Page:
JUN 15, 2018 06:21 AM PDT

Can Going Keto Keep Your Brain in Shape Too?

Eating a healthy diet has many benefits. Weight management, cardiovascular health, stress reduction and a reduced risk of certain illnesses are all reasons to monitor food intake carefully and pick a way of eating that supports the body. But what about the brain? Are there diets that can protect and improve brain health? Many studies have shown that what you eat can have an effect on neurological conditions, so should the brain be part of whole body fitness when looking at food choices?

A popular diet now is the ketogenic diet or, "Keto" and the focus in this way of eating is to go extremely low on carbohydrates, usually less than 50g per day. One medium potato is about 50 carbs, so the amounts allowed on a keto diet are meager. When carbs are consumed, they convert to glucose, and this is what the body burns for energy. If there is too much glucose in the body, that's all it will burn. Carbs have to be reduced, and in some diets eliminated, to get the body to burn fat, which is necessary for weight loss. With less glucose available the body will break down fat into "ketone bodies" which are then used for energy, with the added benefit of weight loss. 

So what does keto have to do with the brain? It was initially a diet prescribed to patients who have epilepsy, going back 100 years. It was found to reduce seizure activity sometimes even better than medication. A 2006 study, published in Behavioral Pharmacology looked at the effect of a ketogenic diet on conditions like Parkinson's and Alzheimer's as well as epilepsy. In that study, which was a meta-analysis of research on the diet and neurological diseases, there was some evidence that the diet reduced seizure activity. The mechanism was not evident in these studies, and they were done using lab mice, but there does seem to be a connection between ketogenic diets and brain health. The authors of some of the studies did point out however that it's difficult to follow ketogenic diets for some and that can result in unintentional calorie restriction, which might also be a factor.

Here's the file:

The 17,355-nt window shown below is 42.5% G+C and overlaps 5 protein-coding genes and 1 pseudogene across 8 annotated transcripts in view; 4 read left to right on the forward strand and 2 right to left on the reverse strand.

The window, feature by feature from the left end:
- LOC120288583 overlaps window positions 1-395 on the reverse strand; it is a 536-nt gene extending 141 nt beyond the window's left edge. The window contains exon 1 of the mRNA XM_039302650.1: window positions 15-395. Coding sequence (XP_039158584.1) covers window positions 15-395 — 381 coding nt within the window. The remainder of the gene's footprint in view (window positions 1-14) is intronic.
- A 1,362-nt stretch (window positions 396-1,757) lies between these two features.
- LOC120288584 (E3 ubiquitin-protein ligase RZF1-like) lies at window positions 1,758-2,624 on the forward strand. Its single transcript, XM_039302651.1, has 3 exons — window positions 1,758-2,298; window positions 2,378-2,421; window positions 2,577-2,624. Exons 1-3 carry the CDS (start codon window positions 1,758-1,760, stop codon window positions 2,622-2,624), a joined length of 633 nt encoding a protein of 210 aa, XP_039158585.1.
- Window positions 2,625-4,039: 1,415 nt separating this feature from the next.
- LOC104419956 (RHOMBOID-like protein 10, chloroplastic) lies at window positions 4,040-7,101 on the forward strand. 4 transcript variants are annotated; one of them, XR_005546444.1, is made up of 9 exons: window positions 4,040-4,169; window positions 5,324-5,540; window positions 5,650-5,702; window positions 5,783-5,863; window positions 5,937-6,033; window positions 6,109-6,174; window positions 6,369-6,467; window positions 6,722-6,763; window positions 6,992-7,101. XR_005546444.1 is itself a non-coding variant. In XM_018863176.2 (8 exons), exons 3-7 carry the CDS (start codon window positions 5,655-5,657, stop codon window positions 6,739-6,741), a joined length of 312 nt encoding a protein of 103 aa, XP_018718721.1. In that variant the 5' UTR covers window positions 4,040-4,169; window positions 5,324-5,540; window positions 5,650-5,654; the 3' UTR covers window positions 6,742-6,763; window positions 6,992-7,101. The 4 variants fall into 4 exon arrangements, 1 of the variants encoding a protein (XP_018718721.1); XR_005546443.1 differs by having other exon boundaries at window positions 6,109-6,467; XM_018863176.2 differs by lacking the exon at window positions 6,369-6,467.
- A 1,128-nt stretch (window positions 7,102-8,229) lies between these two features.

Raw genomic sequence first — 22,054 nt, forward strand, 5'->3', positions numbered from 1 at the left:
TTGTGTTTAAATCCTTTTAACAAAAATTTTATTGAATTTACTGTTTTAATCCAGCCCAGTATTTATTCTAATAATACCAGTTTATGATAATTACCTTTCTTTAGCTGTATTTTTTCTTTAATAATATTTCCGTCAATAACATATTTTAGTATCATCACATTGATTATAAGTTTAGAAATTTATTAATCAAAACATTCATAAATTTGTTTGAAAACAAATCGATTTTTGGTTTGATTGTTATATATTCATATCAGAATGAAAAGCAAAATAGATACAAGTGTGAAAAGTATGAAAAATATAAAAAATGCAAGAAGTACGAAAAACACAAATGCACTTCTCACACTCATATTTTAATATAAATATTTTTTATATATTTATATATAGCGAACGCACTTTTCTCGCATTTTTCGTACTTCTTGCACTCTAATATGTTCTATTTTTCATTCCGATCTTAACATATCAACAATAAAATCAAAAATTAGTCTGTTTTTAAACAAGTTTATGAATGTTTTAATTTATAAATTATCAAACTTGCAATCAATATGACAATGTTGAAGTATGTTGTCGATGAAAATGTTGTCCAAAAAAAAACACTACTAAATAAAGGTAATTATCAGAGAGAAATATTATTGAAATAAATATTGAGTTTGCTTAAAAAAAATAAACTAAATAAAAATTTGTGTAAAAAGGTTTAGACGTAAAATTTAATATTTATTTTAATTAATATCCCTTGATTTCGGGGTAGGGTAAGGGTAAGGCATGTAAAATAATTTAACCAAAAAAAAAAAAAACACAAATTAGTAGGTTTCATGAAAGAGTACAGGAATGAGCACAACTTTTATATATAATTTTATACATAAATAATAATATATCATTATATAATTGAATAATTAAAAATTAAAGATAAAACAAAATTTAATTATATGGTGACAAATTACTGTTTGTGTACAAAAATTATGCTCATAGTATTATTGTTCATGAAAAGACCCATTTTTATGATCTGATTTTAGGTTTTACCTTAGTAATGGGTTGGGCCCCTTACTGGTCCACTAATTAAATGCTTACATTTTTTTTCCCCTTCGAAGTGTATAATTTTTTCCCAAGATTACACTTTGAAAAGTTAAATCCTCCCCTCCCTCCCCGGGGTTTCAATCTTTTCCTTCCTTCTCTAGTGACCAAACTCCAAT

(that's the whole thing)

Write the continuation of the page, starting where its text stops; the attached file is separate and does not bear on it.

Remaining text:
While there is quite a bit of research on epilepsy and ketosis, there hasn't been much on how it impacts patients who have Alzheimer's or Parkinson's. Recent research into the role of glucose and Alzheimer's has led some to call Alzheimer's "Type 3 diabetes" since patients who have higher glucose levels progress faster into cognitive decline than those who limit carbs and sugar. It's believed that neurons become resistant to insulin and thus cannot use glucose for fuel. A 2009 study also showed that patients who had a diagnosis of mild Alzheimer's and who were given an oral ketogenic compound AC-1202 had better cognitive scores at the end of a 90-day study than those who did not take the compound. 

While these studies are not recent, they were the beginnings of research into how what we eat impacts, not just general health, but specifically brain health. Take a look at the video below to learn more. Would you give up carbs if it meant reducing the risk of cognitive decline? 

Sources: Cooking Light, Bodybuilding.com  

About the Author
  • I'm a writer living in the Boston area. My interests include cancer research, cardiology and neuroscience. I want to be part of using the Internet and social media to educate professionals and patients in a collaborative environment.
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